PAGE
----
Chemistry postdoc wins prominent fellowship


Darrell Marshall, a postdoctoral fellow in Wayne State’s Department of Chemistry, has been awarded a Small Business Postdoctoral Research Diversity Fellowship. The fellowship program is funded by the National Science Foundation (NSF) and administered by the American Society for Engineering Education. The program promotes science and STEM programs by providing opportunities for underrepresented minority postdoctoral researchers to work outside of an academic setting with a host company that provides mentoring.

Marshall’s host company will be MSTM, LLC – cofounded by WSU chemistry professor Sarah Trimpin and Charles McEwen, the Houghton Professor at Philadelphia’s University of the Sciences. At MSTM, Marshall will be working under the NSF Phase II Small Business Innovation Research award.

“It’s a big deal,” says Marshall. “I am very appreciative of everyone who helped me get this opportunity, but it’s not about excitement, it’s about getting to work.”

Marshall recently started his fellowship at MSTM, where he’ll be integrated into the start-up company, testing and developing the exciting ideas he proposed. At MSTM he’ll observe the day-to-day operations of the company; an invaluable experience since his goal is to create a Detroit-based biotech company.

As a Detroit native, Marshall attended Thomas M. Cooley High School and received his Bachelor of Science degree in chemistry from Wayne State University. He pursued his graduate studies in bioanalytical chemistry at the University of Nebraska-Lincoln where he was also the president of Phi Lambda Upsilon’s National Chemistry Honor Society RHO chapter.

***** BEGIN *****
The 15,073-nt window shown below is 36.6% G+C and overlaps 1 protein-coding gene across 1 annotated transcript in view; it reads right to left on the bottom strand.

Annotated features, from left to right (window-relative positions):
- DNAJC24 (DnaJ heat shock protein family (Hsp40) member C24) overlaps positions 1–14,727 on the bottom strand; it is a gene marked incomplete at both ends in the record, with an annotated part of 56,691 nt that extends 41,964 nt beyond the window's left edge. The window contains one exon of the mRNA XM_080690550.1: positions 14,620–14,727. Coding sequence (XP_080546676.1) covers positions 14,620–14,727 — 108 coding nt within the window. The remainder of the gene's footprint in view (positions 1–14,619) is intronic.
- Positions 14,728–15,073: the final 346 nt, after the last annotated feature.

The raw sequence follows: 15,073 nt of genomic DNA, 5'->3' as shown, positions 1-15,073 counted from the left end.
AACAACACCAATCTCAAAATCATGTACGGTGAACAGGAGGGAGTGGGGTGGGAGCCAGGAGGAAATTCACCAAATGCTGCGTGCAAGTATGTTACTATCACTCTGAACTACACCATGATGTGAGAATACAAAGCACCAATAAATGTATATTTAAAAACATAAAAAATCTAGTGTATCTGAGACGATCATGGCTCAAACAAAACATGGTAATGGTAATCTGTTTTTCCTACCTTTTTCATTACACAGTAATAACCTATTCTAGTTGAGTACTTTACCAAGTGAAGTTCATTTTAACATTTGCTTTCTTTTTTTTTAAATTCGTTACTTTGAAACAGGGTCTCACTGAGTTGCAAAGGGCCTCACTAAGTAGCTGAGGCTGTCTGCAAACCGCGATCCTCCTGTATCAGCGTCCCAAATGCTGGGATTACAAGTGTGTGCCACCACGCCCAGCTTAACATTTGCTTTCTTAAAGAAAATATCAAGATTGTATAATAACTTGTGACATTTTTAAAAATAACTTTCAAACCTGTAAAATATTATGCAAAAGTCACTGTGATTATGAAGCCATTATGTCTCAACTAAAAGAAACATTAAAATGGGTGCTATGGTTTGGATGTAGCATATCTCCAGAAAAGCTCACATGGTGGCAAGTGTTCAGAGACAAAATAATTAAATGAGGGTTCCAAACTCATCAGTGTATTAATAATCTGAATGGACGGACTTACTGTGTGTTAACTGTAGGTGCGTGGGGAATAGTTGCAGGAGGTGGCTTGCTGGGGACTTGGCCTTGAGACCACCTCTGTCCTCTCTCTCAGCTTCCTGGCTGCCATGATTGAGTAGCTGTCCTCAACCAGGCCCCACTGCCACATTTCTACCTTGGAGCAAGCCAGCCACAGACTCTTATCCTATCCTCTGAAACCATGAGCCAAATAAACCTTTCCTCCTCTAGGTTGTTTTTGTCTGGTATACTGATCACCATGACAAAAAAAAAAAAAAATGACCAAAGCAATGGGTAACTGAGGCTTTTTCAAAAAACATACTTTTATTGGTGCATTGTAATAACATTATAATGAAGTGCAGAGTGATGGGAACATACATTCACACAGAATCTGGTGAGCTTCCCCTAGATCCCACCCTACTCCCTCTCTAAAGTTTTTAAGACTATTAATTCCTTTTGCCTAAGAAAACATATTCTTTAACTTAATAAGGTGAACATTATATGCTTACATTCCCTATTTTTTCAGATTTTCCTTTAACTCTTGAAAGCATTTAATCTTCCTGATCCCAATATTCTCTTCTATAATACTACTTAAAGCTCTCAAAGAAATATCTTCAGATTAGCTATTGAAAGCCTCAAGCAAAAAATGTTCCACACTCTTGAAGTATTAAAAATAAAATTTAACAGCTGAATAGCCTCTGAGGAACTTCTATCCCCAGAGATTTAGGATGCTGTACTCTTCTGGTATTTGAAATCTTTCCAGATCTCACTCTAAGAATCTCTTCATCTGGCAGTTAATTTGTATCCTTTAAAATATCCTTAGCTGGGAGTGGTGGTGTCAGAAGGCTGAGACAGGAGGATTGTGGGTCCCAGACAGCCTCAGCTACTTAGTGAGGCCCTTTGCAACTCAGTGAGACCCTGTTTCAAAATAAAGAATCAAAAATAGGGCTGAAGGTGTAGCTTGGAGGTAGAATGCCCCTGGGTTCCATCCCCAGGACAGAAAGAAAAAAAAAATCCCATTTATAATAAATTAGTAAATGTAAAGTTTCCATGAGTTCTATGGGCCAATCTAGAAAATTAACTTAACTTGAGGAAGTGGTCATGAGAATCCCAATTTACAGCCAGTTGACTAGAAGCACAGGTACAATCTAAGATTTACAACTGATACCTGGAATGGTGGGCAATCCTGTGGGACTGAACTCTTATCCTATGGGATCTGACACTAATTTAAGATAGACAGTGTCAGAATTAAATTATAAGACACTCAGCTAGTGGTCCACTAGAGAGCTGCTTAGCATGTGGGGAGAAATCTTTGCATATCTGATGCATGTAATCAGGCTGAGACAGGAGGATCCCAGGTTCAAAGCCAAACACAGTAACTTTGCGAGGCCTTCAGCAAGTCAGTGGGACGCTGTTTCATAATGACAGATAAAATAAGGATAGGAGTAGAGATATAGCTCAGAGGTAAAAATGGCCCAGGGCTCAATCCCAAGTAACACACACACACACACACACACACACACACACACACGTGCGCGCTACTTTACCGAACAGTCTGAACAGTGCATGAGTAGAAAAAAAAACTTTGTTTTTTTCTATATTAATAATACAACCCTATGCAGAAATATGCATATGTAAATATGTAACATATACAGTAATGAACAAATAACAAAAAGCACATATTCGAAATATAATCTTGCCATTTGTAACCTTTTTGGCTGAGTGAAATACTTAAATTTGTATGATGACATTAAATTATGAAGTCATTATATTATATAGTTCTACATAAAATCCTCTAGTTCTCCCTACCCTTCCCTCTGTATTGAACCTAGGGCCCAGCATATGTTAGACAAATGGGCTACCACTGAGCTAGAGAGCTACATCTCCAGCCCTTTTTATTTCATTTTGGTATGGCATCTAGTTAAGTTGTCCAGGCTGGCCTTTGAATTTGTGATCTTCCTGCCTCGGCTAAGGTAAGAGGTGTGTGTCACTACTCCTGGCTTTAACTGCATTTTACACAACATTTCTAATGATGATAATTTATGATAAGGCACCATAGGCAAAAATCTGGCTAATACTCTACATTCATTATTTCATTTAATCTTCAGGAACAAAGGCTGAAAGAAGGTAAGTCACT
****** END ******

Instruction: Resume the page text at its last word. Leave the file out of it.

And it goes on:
Marshall began his postdoctoral training at the University at Buffalo where he worked on detection tools for early-stage ovarian cancer, before returning to Wayne State as a postdoctoral researcher in 2017.

Currently, Marshall is working in the Trimpin Lab and co-teaches an undergraduate chemistry course. As an active member of the WSU NOBBChE (National Organization for the Professional Advancement of Black Chemists and Chemical Engineers) Chapter, he is very interested in giving back to the community by participating in outreach programs. His research interests include biological detection tools for pathogens, omic sciences, and bioinformatics.

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